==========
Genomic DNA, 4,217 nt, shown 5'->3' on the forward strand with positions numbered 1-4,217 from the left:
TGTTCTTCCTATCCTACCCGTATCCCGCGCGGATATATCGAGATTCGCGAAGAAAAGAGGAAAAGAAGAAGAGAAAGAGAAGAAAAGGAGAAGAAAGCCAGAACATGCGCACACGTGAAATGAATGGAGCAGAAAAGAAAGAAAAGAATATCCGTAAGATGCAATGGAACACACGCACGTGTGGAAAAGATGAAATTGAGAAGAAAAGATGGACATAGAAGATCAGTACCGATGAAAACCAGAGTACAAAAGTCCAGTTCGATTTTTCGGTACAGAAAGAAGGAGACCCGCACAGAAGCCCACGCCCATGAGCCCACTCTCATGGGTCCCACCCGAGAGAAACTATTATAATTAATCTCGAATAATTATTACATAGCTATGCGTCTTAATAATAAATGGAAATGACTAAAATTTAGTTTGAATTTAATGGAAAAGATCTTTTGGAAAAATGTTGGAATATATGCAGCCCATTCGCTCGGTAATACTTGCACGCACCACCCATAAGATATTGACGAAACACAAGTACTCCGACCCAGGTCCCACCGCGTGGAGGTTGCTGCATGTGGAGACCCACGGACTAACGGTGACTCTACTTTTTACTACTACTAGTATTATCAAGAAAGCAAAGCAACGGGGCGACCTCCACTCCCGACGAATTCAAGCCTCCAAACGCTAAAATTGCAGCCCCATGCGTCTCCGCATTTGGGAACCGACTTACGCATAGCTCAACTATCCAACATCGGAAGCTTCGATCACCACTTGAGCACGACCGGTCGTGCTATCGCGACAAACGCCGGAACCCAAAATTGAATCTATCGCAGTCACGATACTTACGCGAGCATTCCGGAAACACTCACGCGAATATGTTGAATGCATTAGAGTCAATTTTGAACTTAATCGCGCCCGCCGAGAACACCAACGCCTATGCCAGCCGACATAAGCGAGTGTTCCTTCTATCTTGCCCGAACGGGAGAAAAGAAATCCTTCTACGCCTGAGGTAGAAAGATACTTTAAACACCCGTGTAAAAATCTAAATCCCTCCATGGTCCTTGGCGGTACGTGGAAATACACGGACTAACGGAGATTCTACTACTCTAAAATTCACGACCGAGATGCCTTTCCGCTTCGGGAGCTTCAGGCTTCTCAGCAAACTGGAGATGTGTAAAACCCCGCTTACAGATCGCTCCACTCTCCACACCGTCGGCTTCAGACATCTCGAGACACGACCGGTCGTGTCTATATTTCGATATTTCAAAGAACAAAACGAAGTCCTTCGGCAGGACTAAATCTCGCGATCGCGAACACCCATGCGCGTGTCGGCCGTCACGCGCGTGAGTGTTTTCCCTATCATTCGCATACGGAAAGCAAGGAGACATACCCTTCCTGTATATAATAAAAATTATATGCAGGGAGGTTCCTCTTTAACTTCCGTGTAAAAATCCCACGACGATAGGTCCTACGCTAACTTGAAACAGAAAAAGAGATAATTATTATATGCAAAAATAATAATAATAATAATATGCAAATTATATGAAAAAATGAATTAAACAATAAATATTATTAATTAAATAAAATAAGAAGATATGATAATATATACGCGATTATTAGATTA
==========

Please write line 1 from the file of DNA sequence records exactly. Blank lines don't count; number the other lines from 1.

Genomic DNA, 4,217 nt, shown 5'->3' on the forward strand with positions numbered 1-4,217 from the left: